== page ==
Chapter 1 - Introduction- Managing people in contemporary sport organisations is a challenging enterprise in the context of changing technologies, workforce composition, expectations, employment legislation and the increasing impact of global competition. This book examines the different approaches to managing people and attempts to locate these approaches within various theoretical, historical and regulatory contexts.
The introduction will set out the evolution of sport organisations through to the contemporary sport organizations we see today. In parallel with this, the people management challenges and opportunities that are now present will be discussed in detail. This section may include a commentary on why sport organizations are captives of their history and are, in many cases, managing with inappropriate techniques given the prevailing environment. This section will provide an overview of the individuals who come to work and volunteer in those organizations, addressing such aspects as competencies, personality, needs, values and beliefs that factor into the effective management of people in the workplace. The nature and attributes of workgroups in which individuals find themselves will also be considered as a fundamental part of the context of human resource management. The concept of strategic human resource management will be introduced. There will be an overview of the rise of strategic management and strategic HRM (SHRM), and how this relates to strategic alignment and organisational performance in modern organizations. The case will be made that modern HRM techniques are the most effective way of increasing performance in modern organizations, particularly those in the service sector. We will overview of the importance of volunteers, key issues and research findings. Considerations and feasibility in involving volunteers in the organisation. Specific HRM tools and strategies will be outlined in th
Managing People in Sport Organizations provides a comprehensive overview of the theory and practice of managing people within a human resource management framework. It provides the reader with the skills to understand and work with people in sport organizations and, given the significant changes in sport organizations over the past twenty years, it addresses the issues of managing organizational complexity and how human resources adds value. Written by a team of expert authors it:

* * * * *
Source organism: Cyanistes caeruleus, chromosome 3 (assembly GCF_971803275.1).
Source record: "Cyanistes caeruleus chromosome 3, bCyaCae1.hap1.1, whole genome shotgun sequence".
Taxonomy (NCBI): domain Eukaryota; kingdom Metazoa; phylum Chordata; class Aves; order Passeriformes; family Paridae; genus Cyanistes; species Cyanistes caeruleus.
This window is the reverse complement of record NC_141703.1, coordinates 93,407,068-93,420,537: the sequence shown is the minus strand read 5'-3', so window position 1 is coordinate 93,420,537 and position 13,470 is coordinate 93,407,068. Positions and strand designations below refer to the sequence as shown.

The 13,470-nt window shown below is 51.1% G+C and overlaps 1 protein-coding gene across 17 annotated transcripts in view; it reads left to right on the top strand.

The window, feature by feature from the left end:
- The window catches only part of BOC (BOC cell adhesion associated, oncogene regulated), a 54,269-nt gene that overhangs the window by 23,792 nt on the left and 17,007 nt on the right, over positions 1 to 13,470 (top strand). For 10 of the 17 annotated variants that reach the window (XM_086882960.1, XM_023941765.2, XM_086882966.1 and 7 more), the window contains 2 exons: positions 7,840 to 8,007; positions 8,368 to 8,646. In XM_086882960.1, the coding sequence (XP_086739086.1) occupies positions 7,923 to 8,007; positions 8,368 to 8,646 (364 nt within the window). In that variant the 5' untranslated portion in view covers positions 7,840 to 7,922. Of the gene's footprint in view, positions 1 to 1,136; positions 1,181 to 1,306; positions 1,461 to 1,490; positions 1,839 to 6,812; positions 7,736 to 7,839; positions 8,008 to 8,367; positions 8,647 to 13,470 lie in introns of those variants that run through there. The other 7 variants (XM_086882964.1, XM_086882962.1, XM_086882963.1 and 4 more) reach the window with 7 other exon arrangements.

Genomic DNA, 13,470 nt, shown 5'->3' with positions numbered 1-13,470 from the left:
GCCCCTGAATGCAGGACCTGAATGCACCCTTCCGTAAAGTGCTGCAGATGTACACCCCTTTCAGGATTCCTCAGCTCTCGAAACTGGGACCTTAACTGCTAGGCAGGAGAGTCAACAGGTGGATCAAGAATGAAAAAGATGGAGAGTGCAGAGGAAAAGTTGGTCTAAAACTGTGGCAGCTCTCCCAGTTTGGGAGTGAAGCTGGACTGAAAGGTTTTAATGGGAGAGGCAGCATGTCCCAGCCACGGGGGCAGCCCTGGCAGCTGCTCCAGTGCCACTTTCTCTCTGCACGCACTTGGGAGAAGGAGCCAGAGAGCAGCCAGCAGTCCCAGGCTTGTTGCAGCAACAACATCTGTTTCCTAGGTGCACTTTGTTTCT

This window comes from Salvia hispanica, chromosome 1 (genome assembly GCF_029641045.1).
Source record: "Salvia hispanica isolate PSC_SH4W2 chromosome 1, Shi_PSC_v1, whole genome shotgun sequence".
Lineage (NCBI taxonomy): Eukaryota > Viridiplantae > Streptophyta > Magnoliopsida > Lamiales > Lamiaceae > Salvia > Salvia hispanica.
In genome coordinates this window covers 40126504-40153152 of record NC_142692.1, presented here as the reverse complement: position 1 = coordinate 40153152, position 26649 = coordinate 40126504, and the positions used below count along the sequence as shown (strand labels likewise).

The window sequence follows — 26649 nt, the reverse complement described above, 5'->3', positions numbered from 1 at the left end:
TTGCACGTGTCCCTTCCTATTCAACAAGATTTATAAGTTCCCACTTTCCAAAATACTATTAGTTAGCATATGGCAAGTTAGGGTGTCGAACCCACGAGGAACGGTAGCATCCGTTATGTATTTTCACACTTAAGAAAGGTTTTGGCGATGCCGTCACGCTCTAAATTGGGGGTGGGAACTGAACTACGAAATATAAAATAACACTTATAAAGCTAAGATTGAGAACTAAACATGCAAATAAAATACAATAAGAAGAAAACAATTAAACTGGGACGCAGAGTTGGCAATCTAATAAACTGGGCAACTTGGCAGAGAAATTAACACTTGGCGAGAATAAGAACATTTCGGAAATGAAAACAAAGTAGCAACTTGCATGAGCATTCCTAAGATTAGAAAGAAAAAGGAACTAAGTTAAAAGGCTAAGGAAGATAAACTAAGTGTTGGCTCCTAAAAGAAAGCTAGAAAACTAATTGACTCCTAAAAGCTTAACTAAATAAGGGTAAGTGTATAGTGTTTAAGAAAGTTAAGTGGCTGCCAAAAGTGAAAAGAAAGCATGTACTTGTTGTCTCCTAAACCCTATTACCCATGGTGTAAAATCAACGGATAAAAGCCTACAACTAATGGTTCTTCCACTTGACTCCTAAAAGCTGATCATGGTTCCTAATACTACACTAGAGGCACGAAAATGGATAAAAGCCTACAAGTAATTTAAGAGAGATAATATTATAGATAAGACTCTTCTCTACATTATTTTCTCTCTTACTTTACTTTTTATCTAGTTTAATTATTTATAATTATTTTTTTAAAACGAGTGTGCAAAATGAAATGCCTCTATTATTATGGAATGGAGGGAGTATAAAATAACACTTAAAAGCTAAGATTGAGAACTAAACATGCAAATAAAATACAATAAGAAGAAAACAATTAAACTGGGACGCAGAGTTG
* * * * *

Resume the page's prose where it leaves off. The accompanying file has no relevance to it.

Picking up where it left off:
Provides a systematic approach to managing people based on well established conceptual frameworks supported by substantial empirical research
Analysis and explains how to understand and work with people in organisationally complex situations
Outlines how HR can support organisational strategy, positively impact performance and deliver sustainable success
Designs a strategic human resource management plan that is effective, sustainable and able to adapt to changing conditions.
* Covers the key research findings in the key area of HR in sport.
With each chapter including learning objectives, key issues, and international cases studies, Managing People in Sport Organizations is the definitive text for this crucial area of sports management.
- Provides a comprehensive and systematic approach to the theory and practice of managing people in sports organisations
- Analyses and explains how to understand and work with people in organisationally complex situations
- Outlines how HR can support organisational strategy, positively impact performance and deliver sustainable success
Primary audience: Level 1 & 2 undergraduates - the topic area is often a first year subject in sport management courses and a second year or elective subject in other degrees.
Secondary audience: Practitioners
- No. of pages:
- © Butterworth-Heinemann 2007
- 28th August 2007
- Paperback ISBN:
Professor and Associate Dean in the Faculty of Business, University of Technology, Sydney, Australia
Associate Professor, School of Kinesiology, Faculty of Health Sciences, University of Western Ontario, Canada
Associate Professor, Director of Labour-Management Studies Foundation, Macquarie University, Australia